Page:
Images or videos won’t have the same sort of data or information as text or just audio. So, here lies the challenge of how to extract data for further processing and predictions. Ultimately, it’s about using multiple methods of data analysis and preparation to harmonize features from different data sources and formats. 

Let’s do an overview of how multimodal learning derives from unimodal components.

multimodal ML

Image: Multimodal ML architecture

Multimodal architecture, by most definitions, consists of three main steps: encoding, fusion, and classification

Because of the heterogeneous nature of inputs and modalities, they need to be put on the same page in terms of data features. Each unimodal input is processed separately, for example, the audiovisual model has audio and visual inputs, so they are processed individually in the encoding process. However, information from each unimodal model needs to be fused in the fusion step. Here the features from each modality are combined. This is one of the most important steps in multimodal learning and it defines the efficiency of the model. In classification, the model accepts encoded fused data and starts training on it. After this step, the data or features are ready for making predictions. 

It does come with its set of core challenges

Even though multimodal Ml seems like a great breakthrough, it does come with challenges that need to be addressed. Capturing and analyzing data from such different modalities is not an easy task due to the diverse format and meaning. Combining, for example, image and audio data is not as simple. Image and audio will have different characteristics and different ways to analyze and draw data from them.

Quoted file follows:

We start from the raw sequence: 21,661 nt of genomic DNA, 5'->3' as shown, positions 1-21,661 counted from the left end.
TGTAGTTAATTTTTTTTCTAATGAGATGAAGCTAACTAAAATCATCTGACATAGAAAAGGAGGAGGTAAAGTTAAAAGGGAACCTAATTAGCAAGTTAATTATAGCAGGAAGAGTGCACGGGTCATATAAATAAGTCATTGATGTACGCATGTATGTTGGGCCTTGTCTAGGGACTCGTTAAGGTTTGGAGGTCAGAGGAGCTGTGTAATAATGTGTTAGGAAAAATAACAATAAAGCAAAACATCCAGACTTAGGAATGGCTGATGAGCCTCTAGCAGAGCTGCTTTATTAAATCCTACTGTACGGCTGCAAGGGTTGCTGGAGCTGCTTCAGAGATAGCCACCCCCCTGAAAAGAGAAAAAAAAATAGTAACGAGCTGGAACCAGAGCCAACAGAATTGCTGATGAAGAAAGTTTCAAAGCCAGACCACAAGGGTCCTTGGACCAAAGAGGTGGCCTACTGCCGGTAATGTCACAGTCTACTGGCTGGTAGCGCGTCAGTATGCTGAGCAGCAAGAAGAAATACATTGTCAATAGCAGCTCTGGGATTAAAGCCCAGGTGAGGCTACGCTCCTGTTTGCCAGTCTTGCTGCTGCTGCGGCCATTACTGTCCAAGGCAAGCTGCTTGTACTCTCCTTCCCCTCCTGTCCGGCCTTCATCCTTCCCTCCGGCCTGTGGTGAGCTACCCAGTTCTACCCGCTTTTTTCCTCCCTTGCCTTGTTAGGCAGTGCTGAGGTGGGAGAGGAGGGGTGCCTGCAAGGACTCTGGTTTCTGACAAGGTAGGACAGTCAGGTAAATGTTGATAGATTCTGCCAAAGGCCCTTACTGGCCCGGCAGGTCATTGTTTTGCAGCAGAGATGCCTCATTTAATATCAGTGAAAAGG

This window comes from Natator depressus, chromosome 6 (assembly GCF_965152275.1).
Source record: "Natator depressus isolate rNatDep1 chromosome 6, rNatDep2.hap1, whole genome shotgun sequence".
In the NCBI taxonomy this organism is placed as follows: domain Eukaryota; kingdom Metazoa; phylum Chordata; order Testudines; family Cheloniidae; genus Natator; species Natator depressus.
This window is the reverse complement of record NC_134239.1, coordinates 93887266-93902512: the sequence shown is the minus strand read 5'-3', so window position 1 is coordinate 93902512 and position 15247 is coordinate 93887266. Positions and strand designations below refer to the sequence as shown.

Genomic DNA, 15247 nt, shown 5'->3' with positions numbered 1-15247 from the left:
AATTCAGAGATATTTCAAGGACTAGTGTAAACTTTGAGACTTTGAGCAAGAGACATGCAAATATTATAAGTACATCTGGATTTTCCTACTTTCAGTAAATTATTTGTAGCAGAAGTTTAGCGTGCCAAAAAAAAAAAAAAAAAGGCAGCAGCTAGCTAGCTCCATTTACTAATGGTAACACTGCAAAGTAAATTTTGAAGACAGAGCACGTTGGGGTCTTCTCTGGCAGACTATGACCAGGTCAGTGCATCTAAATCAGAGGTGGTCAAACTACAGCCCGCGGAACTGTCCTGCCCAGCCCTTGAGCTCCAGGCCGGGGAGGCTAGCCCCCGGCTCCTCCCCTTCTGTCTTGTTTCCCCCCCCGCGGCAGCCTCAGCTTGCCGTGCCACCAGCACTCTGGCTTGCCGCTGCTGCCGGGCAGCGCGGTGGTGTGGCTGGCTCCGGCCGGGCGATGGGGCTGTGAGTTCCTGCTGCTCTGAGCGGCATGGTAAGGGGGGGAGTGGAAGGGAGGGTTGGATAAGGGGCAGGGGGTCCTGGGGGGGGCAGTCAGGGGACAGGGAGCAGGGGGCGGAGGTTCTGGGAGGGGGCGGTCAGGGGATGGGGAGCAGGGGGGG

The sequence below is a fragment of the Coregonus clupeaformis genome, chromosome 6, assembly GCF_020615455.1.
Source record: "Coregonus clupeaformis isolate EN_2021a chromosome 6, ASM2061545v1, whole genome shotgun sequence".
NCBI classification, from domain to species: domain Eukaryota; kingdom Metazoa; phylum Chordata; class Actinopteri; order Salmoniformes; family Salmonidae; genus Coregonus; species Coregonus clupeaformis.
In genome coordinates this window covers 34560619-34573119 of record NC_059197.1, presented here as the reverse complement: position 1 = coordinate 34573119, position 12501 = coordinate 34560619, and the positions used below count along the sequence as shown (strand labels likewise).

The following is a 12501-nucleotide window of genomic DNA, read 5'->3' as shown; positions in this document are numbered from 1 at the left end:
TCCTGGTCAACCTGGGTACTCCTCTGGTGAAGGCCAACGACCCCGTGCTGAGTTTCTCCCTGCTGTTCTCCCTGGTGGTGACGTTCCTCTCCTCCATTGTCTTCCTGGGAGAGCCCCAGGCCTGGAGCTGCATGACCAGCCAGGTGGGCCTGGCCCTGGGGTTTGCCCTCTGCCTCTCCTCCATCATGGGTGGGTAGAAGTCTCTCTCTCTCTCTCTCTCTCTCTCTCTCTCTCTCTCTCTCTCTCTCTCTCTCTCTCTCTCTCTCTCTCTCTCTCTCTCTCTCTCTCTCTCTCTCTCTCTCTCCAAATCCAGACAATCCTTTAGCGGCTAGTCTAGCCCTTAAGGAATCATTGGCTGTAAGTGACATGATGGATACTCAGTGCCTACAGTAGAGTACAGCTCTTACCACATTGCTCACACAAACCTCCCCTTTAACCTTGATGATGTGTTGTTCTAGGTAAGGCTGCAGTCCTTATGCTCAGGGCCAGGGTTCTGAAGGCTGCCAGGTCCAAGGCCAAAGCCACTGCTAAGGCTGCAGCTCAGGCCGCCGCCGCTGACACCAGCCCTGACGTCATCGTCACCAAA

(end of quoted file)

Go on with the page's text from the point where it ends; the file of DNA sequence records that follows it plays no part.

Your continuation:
Each modality’s data is represented differently. Combining different representations is tasking. It’s hard to get them to a common language or format so they can be analyzed together. Creating a model that can handle and understand all these diverse representations is a challenge. Another issue is how to deal with missing and incomplete data and noise in data. 


This challenge is in terms of translating one modality into another. It’s about converting one form of modality data to another modality. The differences in the structure, syntax, and semantics present difficulties in translating from the source to the target language modality. For example, translating speech to text. It’s not a simple task.


In alignment, the challenge is to identify the direct relations and similarities between data of different modalities. It’s about matching element associations in modalities but of the same event.


Multimodal fusion is the ability to join data from different modalities to make decisions or predictions. Here we have different types of fusion, early, late, and hybrid fusion. It depends on where and at what level fusion was done. As said above, this step and challenge define the success of multimodal ML.


This addresses the challenge of transferring knowledge and information between modalities. If you are working with a modality with insufficient data, it’s beneficial if you can transfer it from another modality to fill out missing values or data to get the complete picture. But if the data doesn’t align or can’t be filled in, this becomes rather difficult.

Where does the multimodal ML lead us?

It might not be easy to use multimodal ML to its perfect precision. After all, the world around us, as much as data, is complex. But with time, maybe multimodal ML could compete with the diversity of it all. It, ultimately, serves as a tool to improve the precision of machine learning methods by combining unimodal models and trying to make predictions based on multiple aspects of data. 

We’ve already seen the application of multimodal ML through automatic image description generation, generative AI for images, and more like that. If you look at the breakthrough and precision from a year ago, now these technologies have surpassed expectations and quality. Imagine what it could do in the next year or even sooner. The possibilities are endless and will lead to more efficient ML and AI in handling data and predictions.